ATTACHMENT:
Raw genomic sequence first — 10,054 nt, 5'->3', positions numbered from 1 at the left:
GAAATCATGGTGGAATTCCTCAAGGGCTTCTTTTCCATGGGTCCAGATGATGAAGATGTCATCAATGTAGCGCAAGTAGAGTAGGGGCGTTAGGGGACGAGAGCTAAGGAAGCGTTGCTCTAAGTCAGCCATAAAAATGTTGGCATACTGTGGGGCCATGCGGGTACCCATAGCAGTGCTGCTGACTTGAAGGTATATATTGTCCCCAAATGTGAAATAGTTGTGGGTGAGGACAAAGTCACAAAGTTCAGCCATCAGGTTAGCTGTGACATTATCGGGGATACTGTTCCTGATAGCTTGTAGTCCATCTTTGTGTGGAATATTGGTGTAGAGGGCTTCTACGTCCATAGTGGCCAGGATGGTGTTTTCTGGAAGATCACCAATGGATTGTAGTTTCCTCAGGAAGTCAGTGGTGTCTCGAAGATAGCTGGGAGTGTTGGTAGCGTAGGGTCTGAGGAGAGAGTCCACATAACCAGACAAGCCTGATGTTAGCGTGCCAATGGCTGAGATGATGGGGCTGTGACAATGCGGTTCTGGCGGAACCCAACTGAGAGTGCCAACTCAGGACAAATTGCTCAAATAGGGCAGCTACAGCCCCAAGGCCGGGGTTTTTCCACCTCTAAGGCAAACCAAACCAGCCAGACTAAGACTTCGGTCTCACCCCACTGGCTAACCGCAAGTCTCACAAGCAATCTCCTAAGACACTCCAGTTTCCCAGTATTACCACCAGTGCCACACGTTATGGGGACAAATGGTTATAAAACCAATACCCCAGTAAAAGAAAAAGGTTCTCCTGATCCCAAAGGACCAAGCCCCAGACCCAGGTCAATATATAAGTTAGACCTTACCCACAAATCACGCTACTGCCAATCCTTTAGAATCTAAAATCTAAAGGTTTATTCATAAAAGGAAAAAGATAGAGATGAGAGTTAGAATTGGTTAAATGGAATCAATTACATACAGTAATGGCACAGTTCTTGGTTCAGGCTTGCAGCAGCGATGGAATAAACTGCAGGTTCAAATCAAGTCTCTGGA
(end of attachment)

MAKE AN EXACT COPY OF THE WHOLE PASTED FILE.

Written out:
Raw genomic sequence first — 10,054 nt, 5'->3', positions numbered from 1 at the left:
GAAATCATGGTGGAATTCCTCAAGGGCTTCTTTTCCATGGGTCCAGATGATGAAGATGTCATCAATGTAGCGCAAGTAGAGTAGGGGCGTTAGGGGACGAGAGCTAAGGAAGCGTTGCTCTAAGTCAGCCATAAAAATGTTGGCATACTGTGGGGCCATGCGGGTACCCATAGCAGTGCTGCTGACTTGAAGGTATATATTGTCCCCAAATGTGAAATAGTTGTGGGTGAGGACAAAGTCACAAAGTTCAGCCATCAGGTTAGCTGTGACATTATCGGGGATACTGTTCCTGATAGCTTGTAGTCCATCTTTGTGTGGAATATTGGTGTAGAGGGCTTCTACGTCCATAGTGGCCAGGATGGTGTTTTCTGGAAGATCACCAATGGATTGTAGTTTCCTCAGGAAGTCAGTGGTGTCTCGAAGATAGCTGGGAGTGTTGGTAGCGTAGGGTCTGAGGAGAGAGTCCACATAACCAGACAAGCCTGATGTTAGCGTGCCAATGGCTGAGATGATGGGGCTGTGACAATGCGGTTCTGGCGGAACCCAACTGAGAGTGCCAACTCAGGACAAATTGCTCAAATAGGGCAGCTACAGCCCCAAGGCCGGGGTTTTTCCACCTCTAAGGCAAACCAAACCAGCCAGACTAAGACTTCGGTCTCACCCCACTGGCTAACCGCAAGTCTCACAAGCAATCTCCTAAGACACTCCAGTTTCCCAGTATTACCACCAGTGCCACACGTTATGGGGACAAATGGTTATAAAACCAATACCCCAGTAAAAGAAAAAGGTTCTCCTGATCCCAAAGGACCAAGCCCCAGACCCAGGTCAATATATAAGTTAGACCTTACCCACAAATCACGCTACTGCCAATCCTTTAGAATCTAAAATCTAAAGGTTTATTCATAAAAGGAAAAAGATAGAGATGAGAGTTAGAATTGGTTAAATGGAATCAATTACATACAGTAATGGCACAGTTCTTGGTTCAGGCTTGCAGCAGCGATGGAATAAACTGCAGGTTCAAATCAAGTCTCTGGA